As strange as it may sound, if you really want to free your creative mind, you better set limitations for it. It’s like musicians in a band; the rhythm and the beat is limiting each member of the band, but it also creates space for each of them to improvise. By stating this, I want to continue where I left in my post Improvising in a Spontaneous Flow. In the end of the post I quoted LensWork editor Brooks Jensen saying: «It seems framework is a necessary prerequisite to improvisation and improvisation is only possible within such a framework.» As for myself I have certainly more and more come to the conclusion that restrains are good for the creative process. Instead of limiting our creativity as one would think in the first place, it actually forces our imagination to become even more playful, to be more inventive, and in a way burst through those constraints we set for ourselves.

That is why for instance working on a personal photo project is so fulfilling. By the pure act of defining your project, you set limits for yourself and your creativity. By that you are able to focus on a theme and then work the theme from all directions and angels of approach. It will set your creativity free in a way that is almost astonishing. The secret is to set a structure or framework for the project you are working on, and then let go.

Last year I went to Lisbon to cover a conference for a magazine. The conference itself was pretty boring, but still why I went to this beautiful capital of Portugal. But in addition to the days I had to spend doing my assignment, I took an additional two days off on my own, just to shoot and capture some impressions of this hilly and very picturesque city. But instead of chasing around randomly or even planning in details what I wanted to see and shoot, I decide to use the old tramlines of Lisbon as my vehicle – literally and figuratively – for the photographic process. I followed them around not always knowing where they would take me or what kind of pictures I would get. I walk along the tracks, I rode the trams and I spend time in the various neighbourhoods I ended up in, trying to capture a photo essay about those old wooden trams. In the end it didn’t only become about the trams, though, it turned into a lovely essay about Lisbon, from a very specific angle. You will find some Instagrams from this project in my post Railing through the Streets of Lisbon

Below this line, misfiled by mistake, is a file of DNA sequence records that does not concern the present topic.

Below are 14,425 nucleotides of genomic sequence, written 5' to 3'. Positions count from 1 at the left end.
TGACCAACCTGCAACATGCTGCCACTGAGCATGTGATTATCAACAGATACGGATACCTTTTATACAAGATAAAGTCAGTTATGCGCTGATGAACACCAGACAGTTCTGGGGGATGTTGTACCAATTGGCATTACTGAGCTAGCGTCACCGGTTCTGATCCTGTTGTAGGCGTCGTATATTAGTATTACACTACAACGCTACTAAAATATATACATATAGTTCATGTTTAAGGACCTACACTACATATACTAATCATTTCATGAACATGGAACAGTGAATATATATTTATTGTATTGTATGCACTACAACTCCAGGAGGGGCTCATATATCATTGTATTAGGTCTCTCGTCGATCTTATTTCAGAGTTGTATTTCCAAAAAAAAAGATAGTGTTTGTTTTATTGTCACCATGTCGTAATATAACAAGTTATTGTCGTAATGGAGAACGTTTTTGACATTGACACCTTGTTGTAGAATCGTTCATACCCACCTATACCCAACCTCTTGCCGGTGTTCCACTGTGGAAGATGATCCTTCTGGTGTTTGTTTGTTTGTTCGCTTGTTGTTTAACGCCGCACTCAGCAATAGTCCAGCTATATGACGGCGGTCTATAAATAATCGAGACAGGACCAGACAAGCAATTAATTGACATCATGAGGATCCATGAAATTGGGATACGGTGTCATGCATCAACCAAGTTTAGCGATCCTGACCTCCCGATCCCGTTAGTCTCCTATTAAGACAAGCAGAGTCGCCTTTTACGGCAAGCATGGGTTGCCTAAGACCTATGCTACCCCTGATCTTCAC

By setting the framework of this street project beforehand, I had unconsciously set in motion a sequence of events that contained its own sense of momentum. My photography in the field was loose and reactive, but purposeful within the framework. Back at home, because the framework defined a specific product and deadline, it helped motivate me to do the creative work quickly and to finish it without delay. The structure didn’t squelch my creativity anymore than the beat or melody does in jazz. Just as the beat and melody provide a framework for the musician to explore, so the framework of my little project encouraged creative exploration. The two go hand in hand. The confines of the structure encourage and enhance the freedom of the creative process within it.

For that same reason, I want participants in my photographic workshops to work on a personal project during a workshop. Instead of chasing aimlessly around, they are able to focus their vision – and eventually sharpening their observation skills. They see more and better pictures so to speak. The framework of a project sets them free to work within the confinement of their own limitations. Structure really sets the creative mind free.

Posted in Creativity, Photography | Tagged , , | 68 Comments